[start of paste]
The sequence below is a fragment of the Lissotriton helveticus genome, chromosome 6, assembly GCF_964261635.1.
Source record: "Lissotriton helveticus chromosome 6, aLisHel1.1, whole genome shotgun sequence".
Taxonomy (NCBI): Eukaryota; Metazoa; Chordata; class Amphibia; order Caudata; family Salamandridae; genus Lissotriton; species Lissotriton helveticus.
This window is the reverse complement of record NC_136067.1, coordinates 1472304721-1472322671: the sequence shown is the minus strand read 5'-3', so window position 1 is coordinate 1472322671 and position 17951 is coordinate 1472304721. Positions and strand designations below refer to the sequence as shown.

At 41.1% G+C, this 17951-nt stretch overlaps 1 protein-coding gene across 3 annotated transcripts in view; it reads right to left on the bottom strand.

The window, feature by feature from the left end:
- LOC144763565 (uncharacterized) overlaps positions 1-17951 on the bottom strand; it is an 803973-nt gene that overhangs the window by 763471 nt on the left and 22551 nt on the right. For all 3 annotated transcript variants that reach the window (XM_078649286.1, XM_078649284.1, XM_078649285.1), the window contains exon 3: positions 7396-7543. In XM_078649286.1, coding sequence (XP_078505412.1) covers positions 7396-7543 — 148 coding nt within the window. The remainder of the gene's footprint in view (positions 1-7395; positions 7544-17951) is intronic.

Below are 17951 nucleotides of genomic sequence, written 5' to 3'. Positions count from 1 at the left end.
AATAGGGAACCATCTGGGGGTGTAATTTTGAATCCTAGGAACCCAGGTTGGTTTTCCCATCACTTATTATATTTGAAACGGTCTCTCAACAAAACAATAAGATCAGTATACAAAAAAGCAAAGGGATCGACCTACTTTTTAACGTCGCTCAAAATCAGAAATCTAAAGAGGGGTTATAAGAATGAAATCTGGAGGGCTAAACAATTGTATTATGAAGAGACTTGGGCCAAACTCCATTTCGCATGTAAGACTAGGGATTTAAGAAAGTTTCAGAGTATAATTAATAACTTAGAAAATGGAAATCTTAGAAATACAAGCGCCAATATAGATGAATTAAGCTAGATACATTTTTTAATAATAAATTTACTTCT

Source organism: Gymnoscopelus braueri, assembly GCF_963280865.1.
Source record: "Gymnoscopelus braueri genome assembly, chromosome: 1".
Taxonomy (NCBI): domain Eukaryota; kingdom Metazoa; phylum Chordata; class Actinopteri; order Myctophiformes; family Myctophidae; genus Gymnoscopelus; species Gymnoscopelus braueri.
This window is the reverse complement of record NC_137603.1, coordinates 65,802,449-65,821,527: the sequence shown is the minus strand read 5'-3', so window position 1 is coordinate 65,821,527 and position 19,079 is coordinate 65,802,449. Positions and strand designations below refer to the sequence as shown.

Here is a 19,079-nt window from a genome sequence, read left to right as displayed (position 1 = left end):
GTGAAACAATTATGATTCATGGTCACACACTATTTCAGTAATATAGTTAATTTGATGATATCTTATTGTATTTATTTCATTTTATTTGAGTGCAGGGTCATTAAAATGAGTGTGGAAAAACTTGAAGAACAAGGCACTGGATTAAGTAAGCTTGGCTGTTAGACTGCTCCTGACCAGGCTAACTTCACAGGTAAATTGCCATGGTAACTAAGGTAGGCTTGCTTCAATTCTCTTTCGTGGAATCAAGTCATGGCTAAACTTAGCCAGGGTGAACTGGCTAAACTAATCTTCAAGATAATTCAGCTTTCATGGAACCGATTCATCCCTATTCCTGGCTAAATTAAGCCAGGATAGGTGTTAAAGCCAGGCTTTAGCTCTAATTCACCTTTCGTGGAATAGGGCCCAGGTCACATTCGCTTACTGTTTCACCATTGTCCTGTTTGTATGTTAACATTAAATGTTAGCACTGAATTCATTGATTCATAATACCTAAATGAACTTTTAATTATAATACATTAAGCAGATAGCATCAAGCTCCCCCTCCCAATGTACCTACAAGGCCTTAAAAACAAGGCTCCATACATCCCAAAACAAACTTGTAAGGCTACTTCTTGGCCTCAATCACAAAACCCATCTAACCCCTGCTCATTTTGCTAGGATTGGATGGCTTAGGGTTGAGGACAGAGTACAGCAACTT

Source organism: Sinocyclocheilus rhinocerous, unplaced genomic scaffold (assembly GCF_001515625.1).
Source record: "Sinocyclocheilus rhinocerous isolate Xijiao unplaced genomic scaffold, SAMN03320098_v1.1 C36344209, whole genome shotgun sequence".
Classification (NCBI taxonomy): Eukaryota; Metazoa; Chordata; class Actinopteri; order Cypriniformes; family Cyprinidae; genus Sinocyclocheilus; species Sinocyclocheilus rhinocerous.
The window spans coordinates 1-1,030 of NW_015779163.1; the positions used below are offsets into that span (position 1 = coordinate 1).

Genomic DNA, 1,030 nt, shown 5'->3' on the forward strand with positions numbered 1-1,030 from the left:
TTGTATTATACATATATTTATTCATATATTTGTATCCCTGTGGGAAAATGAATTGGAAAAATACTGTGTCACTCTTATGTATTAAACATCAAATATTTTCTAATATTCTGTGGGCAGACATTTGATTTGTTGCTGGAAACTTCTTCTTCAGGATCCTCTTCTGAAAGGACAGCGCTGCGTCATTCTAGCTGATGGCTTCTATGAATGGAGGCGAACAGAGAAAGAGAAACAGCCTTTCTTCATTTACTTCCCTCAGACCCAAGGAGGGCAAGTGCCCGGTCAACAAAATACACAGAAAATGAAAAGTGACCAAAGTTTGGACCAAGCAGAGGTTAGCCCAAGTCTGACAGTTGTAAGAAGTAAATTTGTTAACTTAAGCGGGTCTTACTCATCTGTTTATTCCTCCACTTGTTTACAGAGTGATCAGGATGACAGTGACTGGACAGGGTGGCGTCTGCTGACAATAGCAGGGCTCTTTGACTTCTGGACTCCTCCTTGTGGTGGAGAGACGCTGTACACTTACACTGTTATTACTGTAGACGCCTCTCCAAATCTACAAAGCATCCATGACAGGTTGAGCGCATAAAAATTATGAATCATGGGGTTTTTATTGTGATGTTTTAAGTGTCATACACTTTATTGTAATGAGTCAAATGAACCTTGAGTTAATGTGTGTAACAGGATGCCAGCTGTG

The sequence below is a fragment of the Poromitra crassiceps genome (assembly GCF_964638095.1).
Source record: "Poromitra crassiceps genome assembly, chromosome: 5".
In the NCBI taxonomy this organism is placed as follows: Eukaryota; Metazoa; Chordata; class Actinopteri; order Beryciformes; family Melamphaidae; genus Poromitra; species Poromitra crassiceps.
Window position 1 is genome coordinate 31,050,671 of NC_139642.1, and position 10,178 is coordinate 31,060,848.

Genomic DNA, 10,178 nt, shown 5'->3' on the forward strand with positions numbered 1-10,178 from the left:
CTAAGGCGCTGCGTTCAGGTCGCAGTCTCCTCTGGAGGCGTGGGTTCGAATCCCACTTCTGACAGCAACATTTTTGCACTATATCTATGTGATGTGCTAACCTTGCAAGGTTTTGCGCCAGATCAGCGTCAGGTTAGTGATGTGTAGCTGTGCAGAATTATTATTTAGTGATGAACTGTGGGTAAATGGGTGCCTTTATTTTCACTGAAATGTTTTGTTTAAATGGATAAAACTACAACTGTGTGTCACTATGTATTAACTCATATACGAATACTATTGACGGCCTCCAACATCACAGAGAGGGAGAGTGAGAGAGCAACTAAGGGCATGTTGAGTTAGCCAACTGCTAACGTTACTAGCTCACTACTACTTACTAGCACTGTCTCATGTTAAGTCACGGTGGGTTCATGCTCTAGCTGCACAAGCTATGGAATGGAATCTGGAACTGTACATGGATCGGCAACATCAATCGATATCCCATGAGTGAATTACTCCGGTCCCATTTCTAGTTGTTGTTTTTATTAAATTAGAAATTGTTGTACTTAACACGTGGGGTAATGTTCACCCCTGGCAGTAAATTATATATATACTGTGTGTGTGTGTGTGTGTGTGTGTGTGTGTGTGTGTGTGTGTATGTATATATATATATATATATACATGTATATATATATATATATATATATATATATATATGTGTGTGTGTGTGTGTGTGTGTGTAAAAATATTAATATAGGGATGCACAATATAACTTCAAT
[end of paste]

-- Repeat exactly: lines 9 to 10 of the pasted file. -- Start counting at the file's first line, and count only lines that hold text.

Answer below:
AATAGGGAACCATCTGGGGGTGTAATTTTGAATCCTAGGAACCCAGGTTGGTTTTCCCATCACTTATTATATTTGAAACGGTCTCTCAACAAAACAATAAGATCAGTATACAAAAAAGCAAAGGGATCGACCTACTTTTTAACGTCGCTCAAAATCAGAAATCTAAAGAGGGGTTATAAGAATGAAATCTGGAGGGCTAAACAATTGTATTATGAAGAGACTTGGGCCAAACTCCATTTCGCATGTAAGACTAGGGATTTAAGAAAGTTTCAGAGTATAATTAATAACTTAGAAAATGGAAATCTTAGAAATACAAGCGCCAATATAGATGAATTAAGCTAGATACATTTTTTAATAATAAATTTACTTCT

Source organism: Gymnoscopelus braueri, assembly GCF_963280865.1.